I recently published this post for Fortune Insiders.
When it comes to technology, the mass market for the most part ignores senior citizens. This is a mistake. Despite the common misconception, today’s senior citizens have a greater familiarity with technology and own more devices than ever before.
With over 46 million people aged 65 or older in the U.S. as of 2014, seniors comprise nearly 15% of the total population. According to a study conducted by the Pew Research Center, as of 2013, 59% of seniors reported using the Internet, while 47% had broadband access in their homes. And the senior technology market is expected to exceed $42 billion by 2020.
Despite this rapidly growing and untapped market opportunity, building technology products for older adults isn’t easy. Companies face design and monetization challenges. But if they can overcome these obstacles and start targeting tech products and services to seniors, it will be worth the effort.
One size doesn’t fit all
A significant challenge is the “design-for-all” school of thought, which suggests that technologies and environments should avoid any specialized modifications. This can make devices more difficult to use for older adults, who have fundamentally different needs than their younger counterparts. Some of the basic design features seniors often require include larger fonts, increased color contrast, and louder audio or subtitles.
However, younger designers often have their own expectations of how seniors should think or act, and don’t truly understand their needs. As a result, new tech products often fail to catch on with seniors. While it’s relatively easy to build a new dating or social messaging app and test it with younger users, the feedback process is a lot longer with older adults. As an AARP study points out, seniors are willing to try new technologies; however, there remains a threshold to get the hardware into their hands. Without a large user base, it’s extremely difficult to get necessary feedback on products and improve technology for the elderly.
In addition to the increased time needed to test the market, companies also face the challenge of monetizing their products. It’s understandable that since seniors have traditionally been late adopters to new technologies, companies have largely focused on products with a clear return on investment, such as fall detectors and medication adherence tools. Another hurdle is that family members or caregivers make many purchasing decisions for their elderly relatives. Despite seniors reporting a high willingness to try new technology, the AARP study found that more than 80% of caregivers believe they would have difficulty convincing their loved ones to adopt new products.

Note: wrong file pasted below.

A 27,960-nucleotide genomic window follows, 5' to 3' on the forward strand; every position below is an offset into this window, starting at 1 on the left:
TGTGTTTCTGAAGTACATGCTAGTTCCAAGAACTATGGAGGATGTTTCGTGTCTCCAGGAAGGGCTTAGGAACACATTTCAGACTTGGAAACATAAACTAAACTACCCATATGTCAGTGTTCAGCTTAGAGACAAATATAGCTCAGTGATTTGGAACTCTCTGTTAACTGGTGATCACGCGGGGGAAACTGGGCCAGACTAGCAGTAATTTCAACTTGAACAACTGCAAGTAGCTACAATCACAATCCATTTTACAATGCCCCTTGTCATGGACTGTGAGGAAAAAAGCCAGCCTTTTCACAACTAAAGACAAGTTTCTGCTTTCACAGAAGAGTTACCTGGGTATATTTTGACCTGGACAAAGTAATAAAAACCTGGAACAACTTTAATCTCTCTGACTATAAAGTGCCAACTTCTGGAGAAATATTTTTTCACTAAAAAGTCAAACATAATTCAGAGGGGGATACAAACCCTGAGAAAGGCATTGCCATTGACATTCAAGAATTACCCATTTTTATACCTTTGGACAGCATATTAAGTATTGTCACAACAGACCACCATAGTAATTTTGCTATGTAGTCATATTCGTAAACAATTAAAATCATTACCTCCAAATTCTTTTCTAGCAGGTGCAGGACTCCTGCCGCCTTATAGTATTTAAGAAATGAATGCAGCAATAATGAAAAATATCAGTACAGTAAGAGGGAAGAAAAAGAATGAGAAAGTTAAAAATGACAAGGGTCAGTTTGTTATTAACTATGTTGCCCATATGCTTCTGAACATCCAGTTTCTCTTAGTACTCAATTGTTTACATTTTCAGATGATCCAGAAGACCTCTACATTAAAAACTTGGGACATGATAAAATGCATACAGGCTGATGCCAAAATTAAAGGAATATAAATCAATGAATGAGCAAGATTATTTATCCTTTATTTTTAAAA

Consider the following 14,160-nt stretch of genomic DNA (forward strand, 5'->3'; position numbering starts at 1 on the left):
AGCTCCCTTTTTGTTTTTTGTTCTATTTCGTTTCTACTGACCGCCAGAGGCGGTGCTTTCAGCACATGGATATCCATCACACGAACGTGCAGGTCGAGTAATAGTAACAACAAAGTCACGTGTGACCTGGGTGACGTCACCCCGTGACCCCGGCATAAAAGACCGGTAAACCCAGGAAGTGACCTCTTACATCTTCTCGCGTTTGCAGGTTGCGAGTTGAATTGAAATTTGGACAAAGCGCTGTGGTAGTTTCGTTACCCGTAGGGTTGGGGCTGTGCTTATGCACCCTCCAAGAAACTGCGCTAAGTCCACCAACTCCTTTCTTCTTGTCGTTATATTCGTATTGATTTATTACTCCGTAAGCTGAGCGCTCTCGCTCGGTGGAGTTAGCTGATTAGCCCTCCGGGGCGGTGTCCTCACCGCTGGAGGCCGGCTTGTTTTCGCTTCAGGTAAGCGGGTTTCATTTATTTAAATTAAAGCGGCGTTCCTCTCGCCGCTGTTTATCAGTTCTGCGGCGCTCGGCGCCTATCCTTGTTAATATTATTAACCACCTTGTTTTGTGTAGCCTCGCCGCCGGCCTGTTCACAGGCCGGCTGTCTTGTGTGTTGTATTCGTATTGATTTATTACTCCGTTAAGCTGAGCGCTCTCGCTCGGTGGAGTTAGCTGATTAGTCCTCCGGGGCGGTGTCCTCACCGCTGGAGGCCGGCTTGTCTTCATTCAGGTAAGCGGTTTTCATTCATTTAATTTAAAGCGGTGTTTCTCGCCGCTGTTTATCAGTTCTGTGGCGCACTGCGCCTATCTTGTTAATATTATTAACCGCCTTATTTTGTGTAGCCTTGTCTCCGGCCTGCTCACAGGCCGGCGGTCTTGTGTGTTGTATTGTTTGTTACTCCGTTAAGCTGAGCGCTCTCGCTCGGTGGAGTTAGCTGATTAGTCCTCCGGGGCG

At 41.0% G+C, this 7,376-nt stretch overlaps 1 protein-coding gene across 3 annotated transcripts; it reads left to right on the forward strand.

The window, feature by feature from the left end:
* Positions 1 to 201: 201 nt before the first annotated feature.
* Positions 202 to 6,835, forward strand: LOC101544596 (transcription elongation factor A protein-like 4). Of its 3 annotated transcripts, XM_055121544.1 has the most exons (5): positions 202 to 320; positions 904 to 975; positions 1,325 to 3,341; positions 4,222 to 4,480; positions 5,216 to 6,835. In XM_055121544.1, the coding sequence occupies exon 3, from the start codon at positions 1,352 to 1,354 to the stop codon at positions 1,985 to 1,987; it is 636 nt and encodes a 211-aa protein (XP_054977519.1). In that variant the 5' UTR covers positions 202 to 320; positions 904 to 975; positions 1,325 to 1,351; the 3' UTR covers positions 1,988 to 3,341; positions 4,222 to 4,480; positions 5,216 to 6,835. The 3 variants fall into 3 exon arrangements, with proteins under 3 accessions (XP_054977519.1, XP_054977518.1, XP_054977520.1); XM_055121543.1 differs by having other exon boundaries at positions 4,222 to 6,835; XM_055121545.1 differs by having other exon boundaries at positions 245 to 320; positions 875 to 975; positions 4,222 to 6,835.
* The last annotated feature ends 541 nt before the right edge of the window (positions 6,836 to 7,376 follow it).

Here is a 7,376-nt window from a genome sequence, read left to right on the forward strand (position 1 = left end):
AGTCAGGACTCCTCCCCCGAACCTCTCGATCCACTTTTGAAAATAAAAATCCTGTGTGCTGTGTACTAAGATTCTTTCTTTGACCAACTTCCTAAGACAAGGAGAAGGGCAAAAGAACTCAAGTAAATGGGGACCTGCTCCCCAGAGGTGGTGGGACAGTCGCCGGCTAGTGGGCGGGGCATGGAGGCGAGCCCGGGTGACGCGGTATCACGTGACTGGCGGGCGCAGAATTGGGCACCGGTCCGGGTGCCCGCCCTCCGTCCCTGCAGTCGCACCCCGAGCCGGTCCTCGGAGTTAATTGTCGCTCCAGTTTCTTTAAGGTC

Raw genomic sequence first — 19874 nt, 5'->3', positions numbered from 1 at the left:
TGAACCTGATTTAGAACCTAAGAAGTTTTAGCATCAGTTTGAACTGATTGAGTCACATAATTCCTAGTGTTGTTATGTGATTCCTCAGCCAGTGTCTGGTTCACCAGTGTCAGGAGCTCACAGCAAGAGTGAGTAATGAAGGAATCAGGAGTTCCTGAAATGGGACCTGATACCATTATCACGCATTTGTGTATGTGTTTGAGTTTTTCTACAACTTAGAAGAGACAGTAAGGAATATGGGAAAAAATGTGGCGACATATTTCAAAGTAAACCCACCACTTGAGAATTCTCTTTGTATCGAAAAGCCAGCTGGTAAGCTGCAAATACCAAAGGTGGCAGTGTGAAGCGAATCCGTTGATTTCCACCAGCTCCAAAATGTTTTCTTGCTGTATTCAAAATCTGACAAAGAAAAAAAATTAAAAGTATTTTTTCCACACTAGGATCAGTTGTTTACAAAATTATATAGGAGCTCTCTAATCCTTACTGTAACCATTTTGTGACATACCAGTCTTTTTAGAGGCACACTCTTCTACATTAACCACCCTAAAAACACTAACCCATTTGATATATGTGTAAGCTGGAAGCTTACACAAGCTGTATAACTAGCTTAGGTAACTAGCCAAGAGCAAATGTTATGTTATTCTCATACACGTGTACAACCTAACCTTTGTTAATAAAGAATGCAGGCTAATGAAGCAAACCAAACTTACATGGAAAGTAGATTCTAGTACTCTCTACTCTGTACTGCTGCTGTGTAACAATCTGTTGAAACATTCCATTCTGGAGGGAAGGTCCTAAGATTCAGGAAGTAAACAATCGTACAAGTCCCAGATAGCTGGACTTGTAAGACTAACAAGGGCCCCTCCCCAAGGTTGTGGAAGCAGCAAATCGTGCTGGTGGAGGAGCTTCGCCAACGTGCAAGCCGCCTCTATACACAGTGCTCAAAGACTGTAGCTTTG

Going beyond functionality
Given the perceived risk of introducing new technologies to seniors, companies have historically designed only strictly functional products for the older generation. They should alter their approach. Seniors just have a higher bar for adoption and tend to reject products that are “built for seniors.” This is a new era for senior technology, and companies building products that perform more than just basic tasks will have the best chance to succeed.
Companies like Stitch, basically a Tinder for seniors; Breezie, a provider of tablets with a uniquely designed operating system; and our own company, Rendever, which designs virtual reality experiences for the elderly, are already tapping into the older adult market. Together, we’re bringing more companionship, connection, and stimulation into their lives.
The market for such products is larger than you’d think: The Pew Research Center says 10,000 Americans a day are turning 65. It’s only a matter of time before the market demands creative ways to monetize tech products for seniors. And as more seniors continue to adopt new technology, there will be opportunities to collect data that helps generate new revenue.
If startups can get past the hurdles of monetization and design challenges, seniors represent an enormous potential market.